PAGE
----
Women tend to live longer than men, and also tend to have less money to live on in their later years. There are lots of reasons for that, including the impact of the gender wage gap on retirement savings. Some are difficult to correct, but there's one simple way women are falling short that's easy to fix: They're far less likely than men to have a written retirement strategy. 

According to recent research from the Transamerica Center for Retirement Studies, just 19% of women have a written retirement plan compared with 34% of men. This may not seem like a big deal, but since not knowing where to start is a leading obstacle to retirement savings, the process of making a written plan can make a world of difference in retirement readiness. After all, doing it forces you to determine the amount you need to save and set concrete goals with a timeline for achieving them. 

The good news is, it's not hard to make a plan. Just follow these five simple steps. 

Woman looking at notebook with calculator and computer.

Image source: Getty Images.

1. Determine when you'd like to retire

The first step in making a written retirement plan is to identify when you'll likely leave the workforce. This tells you what your Social Security benefits will be, what your deadline is for building your nest egg, and how long your money will need to support you. 

When considering your retirement age, err on the side of retiring earlier rather than later. While many people plan to work well into retirement, few actually do. If you assume you'll retire and claim Social Security at 62 -- the earliest possible age you can -- you'll be in good shape to leave work then if you must. If it turns out you can work longer, you'll simply end up with some extra money. 

2. Identify the amount of money you'll need to save

Next, you'll need to figure out how much money you'll need as a retiree. There are several approaches to doing this calculation, but one of the easiest is to figure out your final salary and assume you'll need 10 times that amount. If you're 20 years away from retirement, assume a 2% raise each year from now until you leave the workforce to calculate your final salary, and then multiply that amount by 10.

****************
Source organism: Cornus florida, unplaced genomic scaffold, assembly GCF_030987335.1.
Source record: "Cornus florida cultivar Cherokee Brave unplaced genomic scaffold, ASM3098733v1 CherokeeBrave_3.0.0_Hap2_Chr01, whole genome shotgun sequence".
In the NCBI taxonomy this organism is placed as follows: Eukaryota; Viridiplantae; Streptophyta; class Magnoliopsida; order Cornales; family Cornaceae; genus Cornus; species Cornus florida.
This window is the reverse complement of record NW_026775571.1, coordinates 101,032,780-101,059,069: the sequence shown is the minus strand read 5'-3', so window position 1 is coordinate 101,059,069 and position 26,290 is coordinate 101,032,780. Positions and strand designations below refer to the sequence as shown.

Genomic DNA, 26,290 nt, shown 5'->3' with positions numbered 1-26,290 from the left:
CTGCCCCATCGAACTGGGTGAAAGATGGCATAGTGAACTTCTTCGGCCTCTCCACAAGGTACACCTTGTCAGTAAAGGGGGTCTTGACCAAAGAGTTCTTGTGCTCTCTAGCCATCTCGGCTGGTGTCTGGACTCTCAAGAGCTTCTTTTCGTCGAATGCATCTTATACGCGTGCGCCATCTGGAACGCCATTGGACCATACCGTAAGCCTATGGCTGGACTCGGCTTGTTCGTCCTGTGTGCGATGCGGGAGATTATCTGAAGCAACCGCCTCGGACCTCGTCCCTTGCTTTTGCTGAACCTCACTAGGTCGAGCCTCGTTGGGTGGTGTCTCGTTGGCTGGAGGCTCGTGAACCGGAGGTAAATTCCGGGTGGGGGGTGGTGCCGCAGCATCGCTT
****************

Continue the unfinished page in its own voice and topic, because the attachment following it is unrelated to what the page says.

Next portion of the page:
3. Calculate the monthly amount to invest to achieve your goal

Once you've got an idea of how large your nest egg needs to be, it's time to break that big number down so you'll know what to save each month to achieve it. There are lots of online calculators that can help you do that. 

Setting a monthly goal makes it possible to work retirement savings into your budget and, ideally, to automate your investments so money is transferred right away to your investment account.

4. Outline your investment strategy

Investing your money can help you hit your retirement target because your invested funds will work for you. But you want to minimize the risk associated with investing -- and developing a comprehensive strategy is the best way to do that. 

First and foremost, you'll want to identify the right tax advantaged accounts for retirement savings.  Options could include a workplace 401(k), an IRA, and a health savings account (HSA) if you're eligible to contribute to one. You'll also need to make sure you're building a diversified portfolio that exposes you to the appropriate level of risk. Generally, you'll want to subtract your age from 110 to determine the percent of your money to put into stocks and then invest the rest in bonds or another low-risk asset. 

Finally, you'll need to decide if you want to try to beat the market by selecting individual stocks or would prefer to take a simpler approach using ETFs. If you're investing in a 401(k), you'll have fewer options, so if you'd prefer to buy shares of individual stocks you'll likely need to put some money into an IRA too. 

5. Track your progress

Finally, you'll want to keep tabs on your progress and make sure you're following your written plan and are on track to achieving your goal.

By taking these steps, you can make sure you're well-prepared for retirement. And it's not just women who should take them -- although of course women owe it to themselves to be just as likely to make a written plan as men. The reality is, no matter your gender, a written retirement plan is a must to prepare for your future.